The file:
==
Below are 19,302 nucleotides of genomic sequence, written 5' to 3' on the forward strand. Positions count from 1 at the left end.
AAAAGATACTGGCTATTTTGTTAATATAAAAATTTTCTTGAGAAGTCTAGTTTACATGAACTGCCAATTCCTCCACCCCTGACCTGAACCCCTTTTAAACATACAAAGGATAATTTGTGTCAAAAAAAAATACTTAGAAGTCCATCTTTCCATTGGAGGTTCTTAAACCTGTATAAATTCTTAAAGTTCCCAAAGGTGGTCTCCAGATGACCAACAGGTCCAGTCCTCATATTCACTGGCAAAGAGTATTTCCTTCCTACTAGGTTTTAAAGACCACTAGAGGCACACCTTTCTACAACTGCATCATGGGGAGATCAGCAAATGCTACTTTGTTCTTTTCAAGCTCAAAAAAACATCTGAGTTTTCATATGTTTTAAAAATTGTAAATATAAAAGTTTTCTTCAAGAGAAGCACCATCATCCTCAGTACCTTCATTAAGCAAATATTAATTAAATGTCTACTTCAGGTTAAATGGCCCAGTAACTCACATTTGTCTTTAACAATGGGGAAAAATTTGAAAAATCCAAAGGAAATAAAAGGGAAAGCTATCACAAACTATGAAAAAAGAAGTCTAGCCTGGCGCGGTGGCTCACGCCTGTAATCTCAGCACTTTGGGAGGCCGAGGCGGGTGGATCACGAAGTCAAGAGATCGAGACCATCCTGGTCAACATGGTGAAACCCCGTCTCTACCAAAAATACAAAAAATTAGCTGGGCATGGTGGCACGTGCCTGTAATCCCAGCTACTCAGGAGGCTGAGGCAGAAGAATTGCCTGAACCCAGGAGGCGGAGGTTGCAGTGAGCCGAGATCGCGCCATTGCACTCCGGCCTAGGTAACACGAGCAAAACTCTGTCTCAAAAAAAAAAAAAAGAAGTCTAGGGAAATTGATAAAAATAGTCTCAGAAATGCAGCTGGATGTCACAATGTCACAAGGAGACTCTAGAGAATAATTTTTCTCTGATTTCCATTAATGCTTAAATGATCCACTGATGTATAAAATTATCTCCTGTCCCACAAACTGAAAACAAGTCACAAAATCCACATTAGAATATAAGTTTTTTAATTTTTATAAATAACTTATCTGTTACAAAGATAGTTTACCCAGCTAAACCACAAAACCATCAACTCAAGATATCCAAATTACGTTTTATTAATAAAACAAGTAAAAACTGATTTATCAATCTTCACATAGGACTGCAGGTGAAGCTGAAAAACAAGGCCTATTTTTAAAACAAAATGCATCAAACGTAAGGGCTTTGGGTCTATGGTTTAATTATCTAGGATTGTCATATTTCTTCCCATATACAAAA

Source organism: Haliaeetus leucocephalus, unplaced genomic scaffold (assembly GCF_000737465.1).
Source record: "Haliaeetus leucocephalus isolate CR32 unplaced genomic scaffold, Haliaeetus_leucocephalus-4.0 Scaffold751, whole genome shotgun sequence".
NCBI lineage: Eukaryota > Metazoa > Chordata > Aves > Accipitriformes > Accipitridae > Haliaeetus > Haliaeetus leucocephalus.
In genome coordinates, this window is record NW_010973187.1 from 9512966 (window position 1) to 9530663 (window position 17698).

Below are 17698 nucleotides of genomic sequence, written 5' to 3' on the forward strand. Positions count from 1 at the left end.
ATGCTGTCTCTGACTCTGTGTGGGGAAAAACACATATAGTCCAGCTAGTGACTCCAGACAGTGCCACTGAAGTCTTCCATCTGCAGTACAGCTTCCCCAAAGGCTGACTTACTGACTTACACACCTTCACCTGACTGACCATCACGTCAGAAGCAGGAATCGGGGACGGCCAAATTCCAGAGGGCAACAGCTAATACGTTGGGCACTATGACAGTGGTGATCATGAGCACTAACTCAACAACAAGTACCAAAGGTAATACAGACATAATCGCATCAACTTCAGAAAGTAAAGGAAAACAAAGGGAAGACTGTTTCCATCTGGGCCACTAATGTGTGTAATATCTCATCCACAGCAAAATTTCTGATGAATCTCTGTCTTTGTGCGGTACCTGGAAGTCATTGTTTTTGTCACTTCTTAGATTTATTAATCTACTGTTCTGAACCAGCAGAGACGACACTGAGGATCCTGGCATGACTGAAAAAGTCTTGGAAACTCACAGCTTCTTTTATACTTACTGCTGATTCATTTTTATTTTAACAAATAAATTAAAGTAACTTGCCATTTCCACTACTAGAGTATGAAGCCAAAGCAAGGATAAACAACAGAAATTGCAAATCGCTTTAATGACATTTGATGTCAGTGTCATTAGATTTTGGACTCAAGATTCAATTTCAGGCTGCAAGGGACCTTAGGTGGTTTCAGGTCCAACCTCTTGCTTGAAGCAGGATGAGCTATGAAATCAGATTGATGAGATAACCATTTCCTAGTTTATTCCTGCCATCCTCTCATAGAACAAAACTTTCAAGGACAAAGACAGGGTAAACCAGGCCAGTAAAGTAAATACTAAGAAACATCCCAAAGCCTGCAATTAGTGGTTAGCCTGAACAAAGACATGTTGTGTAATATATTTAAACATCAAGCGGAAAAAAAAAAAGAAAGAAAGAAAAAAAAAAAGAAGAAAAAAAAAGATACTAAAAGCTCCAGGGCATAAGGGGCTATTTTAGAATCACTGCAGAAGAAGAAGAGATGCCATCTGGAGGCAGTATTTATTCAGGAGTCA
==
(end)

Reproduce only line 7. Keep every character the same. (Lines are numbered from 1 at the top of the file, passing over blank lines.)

Below are 17698 nucleotides of genomic sequence, written 5' to 3' on the forward strand. Positions count from 1 at the left end.